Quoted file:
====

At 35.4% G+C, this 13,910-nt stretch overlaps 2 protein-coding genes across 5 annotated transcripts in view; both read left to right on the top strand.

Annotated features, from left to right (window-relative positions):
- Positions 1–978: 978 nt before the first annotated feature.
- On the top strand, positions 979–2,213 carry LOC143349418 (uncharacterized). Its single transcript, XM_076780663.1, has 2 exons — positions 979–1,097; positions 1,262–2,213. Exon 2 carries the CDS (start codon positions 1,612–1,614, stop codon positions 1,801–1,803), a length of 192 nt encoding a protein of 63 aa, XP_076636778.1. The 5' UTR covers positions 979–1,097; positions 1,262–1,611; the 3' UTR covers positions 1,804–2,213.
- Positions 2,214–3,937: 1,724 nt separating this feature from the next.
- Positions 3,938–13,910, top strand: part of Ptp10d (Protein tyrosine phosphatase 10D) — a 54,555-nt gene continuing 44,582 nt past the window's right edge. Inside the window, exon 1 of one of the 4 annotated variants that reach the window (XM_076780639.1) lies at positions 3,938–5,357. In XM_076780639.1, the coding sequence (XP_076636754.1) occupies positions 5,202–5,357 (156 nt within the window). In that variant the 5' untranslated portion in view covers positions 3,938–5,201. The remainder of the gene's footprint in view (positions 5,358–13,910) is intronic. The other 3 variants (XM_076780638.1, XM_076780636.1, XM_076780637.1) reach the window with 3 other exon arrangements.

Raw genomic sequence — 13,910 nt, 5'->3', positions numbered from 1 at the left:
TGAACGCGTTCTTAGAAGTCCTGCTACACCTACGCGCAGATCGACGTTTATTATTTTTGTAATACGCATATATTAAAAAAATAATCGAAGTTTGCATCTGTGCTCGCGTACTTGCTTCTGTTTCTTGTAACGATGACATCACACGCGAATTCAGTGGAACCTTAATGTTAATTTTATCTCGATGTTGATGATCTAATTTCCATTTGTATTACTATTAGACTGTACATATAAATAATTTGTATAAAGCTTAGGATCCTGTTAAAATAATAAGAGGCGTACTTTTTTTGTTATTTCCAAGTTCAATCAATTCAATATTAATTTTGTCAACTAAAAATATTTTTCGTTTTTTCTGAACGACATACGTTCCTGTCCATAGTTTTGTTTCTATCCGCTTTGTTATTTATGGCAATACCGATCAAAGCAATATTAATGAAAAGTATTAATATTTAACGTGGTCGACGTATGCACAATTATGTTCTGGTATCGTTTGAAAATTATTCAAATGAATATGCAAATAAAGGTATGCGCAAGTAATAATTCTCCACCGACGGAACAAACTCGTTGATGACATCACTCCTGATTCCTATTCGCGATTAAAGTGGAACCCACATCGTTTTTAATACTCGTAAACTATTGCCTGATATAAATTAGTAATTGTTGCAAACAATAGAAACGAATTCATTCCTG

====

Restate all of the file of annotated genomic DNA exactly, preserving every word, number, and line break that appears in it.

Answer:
At 35.4% G+C, this 13,910-nt stretch overlaps 2 protein-coding genes across 5 annotated transcripts in view; both read left to right on the top strand.

Annotated features, from left to right (window-relative positions):
- Positions 1–978: 978 nt before the first annotated feature.
- On the top strand, positions 979–2,213 carry LOC143349418 (uncharacterized). Its single transcript, XM_076780663.1, has 2 exons — positions 979–1,097; positions 1,262–2,213. Exon 2 carries the CDS (start codon positions 1,612–1,614, stop codon positions 1,801–1,803), a length of 192 nt encoding a protein of 63 aa, XP_076636778.1. The 5' UTR covers positions 979–1,097; positions 1,262–1,611; the 3' UTR covers positions 1,804–2,213.
- Positions 2,214–3,937: 1,724 nt separating this feature from the next.
- Positions 3,938–13,910, top strand: part of Ptp10d (Protein tyrosine phosphatase 10D) — a 54,555-nt gene continuing 44,582 nt past the window's right edge. Inside the window, exon 1 of one of the 4 annotated variants that reach the window (XM_076780639.1) lies at positions 3,938–5,357. In XM_076780639.1, the coding sequence (XP_076636754.1) occupies positions 5,202–5,357 (156 nt within the window). In that variant the 5' untranslated portion in view covers positions 3,938–5,201. The remainder of the gene's footprint in view (positions 5,358–13,910) is intronic. The other 3 variants (XM_076780638.1, XM_076780636.1, XM_076780637.1) reach the window with 3 other exon arrangements.

Raw genomic sequence — 13,910 nt, 5'->3', positions numbered from 1 at the left:
TGAACGCGTTCTTAGAAGTCCTGCTACACCTACGCGCAGATCGACGTTTATTATTTTTGTAATACGCATATATTAAAAAAATAATCGAAGTTTGCATCTGTGCTCGCGTACTTGCTTCTGTTTCTTGTAACGATGACATCACACGCGAATTCAGTGGAACCTTAATGTTAATTTTATCTCGATGTTGATGATCTAATTTCCATTTGTATTACTATTAGACTGTACATATAAATAATTTGTATAAAGCTTAGGATCCTGTTAAAATAATAAGAGGCGTACTTTTTTTGTTATTTCCAAGTTCAATCAATTCAATATTAATTTTGTCAACTAAAAATATTTTTCGTTTTTTCTGAACGACATACGTTCCTGTCCATAGTTTTGTTTCTATCCGCTTTGTTATTTATGGCAATACCGATCAAAGCAATATTAATGAAAAGTATTAATATTTAACGTGGTCGACGTATGCACAATTATGTTCTGGTATCGTTTGAAAATTATTCAAATGAATATGCAAATAAAGGTATGCGCAAGTAATAATTCTCCACCGACGGAACAAACTCGTTGATGACATCACTCCTGATTCCTATTCGCGATTAAAGTGGAACCCACATCGTTTTTAATACTCGTAAACTATTGCCTGATATAAATTAGTAATTGTTGCAAACAATAGAAACGAATTCATTCCTG